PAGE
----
Graham Crackers with a Kick
We love cheese in this house and lately we've been sampling our way through the aged artisan cheeses being made up the road at Hahn's End. We usually serve it with a fresh baguette from Standard Bakery or with bland, unobtrusive crackers -- which is a good idea if you want to focus on the cheese and don't want competing flavors -- but lately I've been thinking about pairings of these outstanding cheeses with bolder flavors, starting with the crackers.
I've always liked graham crackers with aged cheeses. The sweetness and the crunch seems to work particularly well with milder cheeses like the washed-rind cowmilk cheese pictured above (Hahn's End "Chamberlain"), and there's something about the combination of the smooth texture of this cheese with the coarse feel of the graham crackers that I find appealing.
But on the other hand: graham crackers carry distinct childhood memories for most of us -- snacktime in kindergarten stands out for me -- and so they're a bit too ordinary, too familiar to qualify to participate in my "pairing with bolder flavors" experiment in their direct-from-the box form.
I started wondering how I could mess with the graham cracker formula a little to retain the sweetness and rough crunch while adding in an unexpected twist. This sort of thinking -- with help from Mr. Google -- led me to a recipe for traditional graham crackers by Deb at Smitten Kitchen, which was based on a recipe from Heidi Swanson's 101 Cookbooks, where it's credited to Nancy Silverton's "Pastries from the La Brea Bakery" (Villard, 2000). I pretty much followed the recipe as presented at Smitten Kitchen until the point where I swerved wildly off the course by adding Chinese five-spice powder and cayenne pepper.
Well, this cracker is a long way from kindergarten snacktime! The five-spice powder (cinnamon, cloves, fennel, star anise and Szcechuan peppercorns) brings a mysterious sweet/savory essence to the traditional taste and the cayenne kicks in a spark at the finish. These were perfect with the Chamberlain cheese, and also with the excellent Hahn's End "Ragged Island," a nutty semi-hard aged cowmilk cheese.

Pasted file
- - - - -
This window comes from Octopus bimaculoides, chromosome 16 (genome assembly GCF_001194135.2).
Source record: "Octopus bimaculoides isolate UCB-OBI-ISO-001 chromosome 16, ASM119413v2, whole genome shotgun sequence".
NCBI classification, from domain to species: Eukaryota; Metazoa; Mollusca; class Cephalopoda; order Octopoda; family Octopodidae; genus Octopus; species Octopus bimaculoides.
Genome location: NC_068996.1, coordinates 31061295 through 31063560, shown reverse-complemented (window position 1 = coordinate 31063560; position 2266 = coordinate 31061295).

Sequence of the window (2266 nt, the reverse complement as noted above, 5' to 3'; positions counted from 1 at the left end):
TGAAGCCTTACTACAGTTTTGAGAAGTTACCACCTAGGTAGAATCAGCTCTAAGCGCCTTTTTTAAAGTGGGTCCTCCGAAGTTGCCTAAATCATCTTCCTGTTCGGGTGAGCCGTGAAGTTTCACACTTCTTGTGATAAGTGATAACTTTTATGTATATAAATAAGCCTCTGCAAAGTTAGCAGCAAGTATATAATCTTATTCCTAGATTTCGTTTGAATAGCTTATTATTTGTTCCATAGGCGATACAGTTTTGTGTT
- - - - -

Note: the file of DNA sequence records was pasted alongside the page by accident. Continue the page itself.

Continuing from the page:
Graham Crackers with a Kick
Makes about 50 crackers 1 1/4" x 1 1/4"
Adapted from a recipe at Smitten Kitchen (smittenkitchen.com), credited to Nancy Silverton's "Pastries from the La Brea Bakery" (Villard, 2000). If you want more traditional graham crackers I'd suggest going to one of these sources.
- 1 1/4 cups flour
- 1/2 cup brown sugar
- 1/2 teaspoon baking soda
- 1/2 teaspoon coarse salt
- 3 tablespoons Chinese "five-spice powder" (see note below)
- 1/8 teaspoon cayenne pepper
- 3 1/2 tablespoons butter - cut in chunks and frozen
- 2 tablespoons cold water
- 3 tablespoons cold milk
1. Place the flour, sugar, baking soda, coarse salt, five-spice powder and cayenne pepper in the bowl of a food processor and pulse to mix.
2. Add the frozen butter chunks and pulse until the mixture feels like coarse cornmeal. Do not over process.
3. Transfer the mixture to a plastic food-storage bag. Knead for a few seconds to coalesce the dough into a ball (it will be crumbly). Refrigerate for two hours or more.
4. On a floured board, roll the dough out to about 1/8" thick. Cut to desired shapes and place on a cookie sheet lined with parchment paper. (Use a pasta cutter wheel if you want a serrated edge.)
Bake 20 minutes in a preheated 350º oven. Allow to cool completely before sealing in a plastic bag or container. The crackers may also be frozen for up to two weeks.
Note: Five-spice powder. A traditional Chinese flavoring, five-spice powder is available in Asian markets. To make your own, combine equal parts of cinnamon, cloves, fennel seeds, star anise seed and Szechuan peppercorns (all finely ground).